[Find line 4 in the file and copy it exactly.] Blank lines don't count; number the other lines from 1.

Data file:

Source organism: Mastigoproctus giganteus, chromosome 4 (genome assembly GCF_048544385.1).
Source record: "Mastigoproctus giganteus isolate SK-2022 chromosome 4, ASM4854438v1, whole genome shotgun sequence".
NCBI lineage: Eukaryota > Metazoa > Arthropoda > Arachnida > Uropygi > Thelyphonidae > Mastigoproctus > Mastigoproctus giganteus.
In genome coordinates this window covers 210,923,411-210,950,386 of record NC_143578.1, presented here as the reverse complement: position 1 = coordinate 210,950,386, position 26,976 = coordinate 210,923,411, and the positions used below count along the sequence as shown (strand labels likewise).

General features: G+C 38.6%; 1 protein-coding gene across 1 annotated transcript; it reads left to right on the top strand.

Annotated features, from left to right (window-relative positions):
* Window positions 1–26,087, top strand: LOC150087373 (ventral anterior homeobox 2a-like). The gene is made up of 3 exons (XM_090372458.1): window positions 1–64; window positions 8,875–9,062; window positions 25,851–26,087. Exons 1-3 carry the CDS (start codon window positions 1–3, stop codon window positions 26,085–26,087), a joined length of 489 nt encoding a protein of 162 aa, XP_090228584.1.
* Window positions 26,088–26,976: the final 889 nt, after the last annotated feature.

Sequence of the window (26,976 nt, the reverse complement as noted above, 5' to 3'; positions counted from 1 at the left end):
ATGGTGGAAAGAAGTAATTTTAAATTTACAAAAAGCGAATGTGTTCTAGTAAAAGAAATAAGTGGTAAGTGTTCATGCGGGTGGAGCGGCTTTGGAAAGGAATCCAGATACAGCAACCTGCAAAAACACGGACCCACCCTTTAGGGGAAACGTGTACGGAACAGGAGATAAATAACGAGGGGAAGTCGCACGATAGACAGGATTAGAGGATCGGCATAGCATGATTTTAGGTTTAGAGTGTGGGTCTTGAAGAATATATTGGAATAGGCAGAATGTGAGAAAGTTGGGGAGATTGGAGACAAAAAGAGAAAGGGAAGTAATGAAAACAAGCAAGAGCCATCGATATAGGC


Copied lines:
In genome coordinates this window covers 210,923,411-210,950,386 of record NC_143578.1, presented here as the reverse complement: position 1 = coordinate 210,950,386, position 26,976 = coordinate 210,923,411, and the positions used below count along the sequence as shown (strand labels likewise).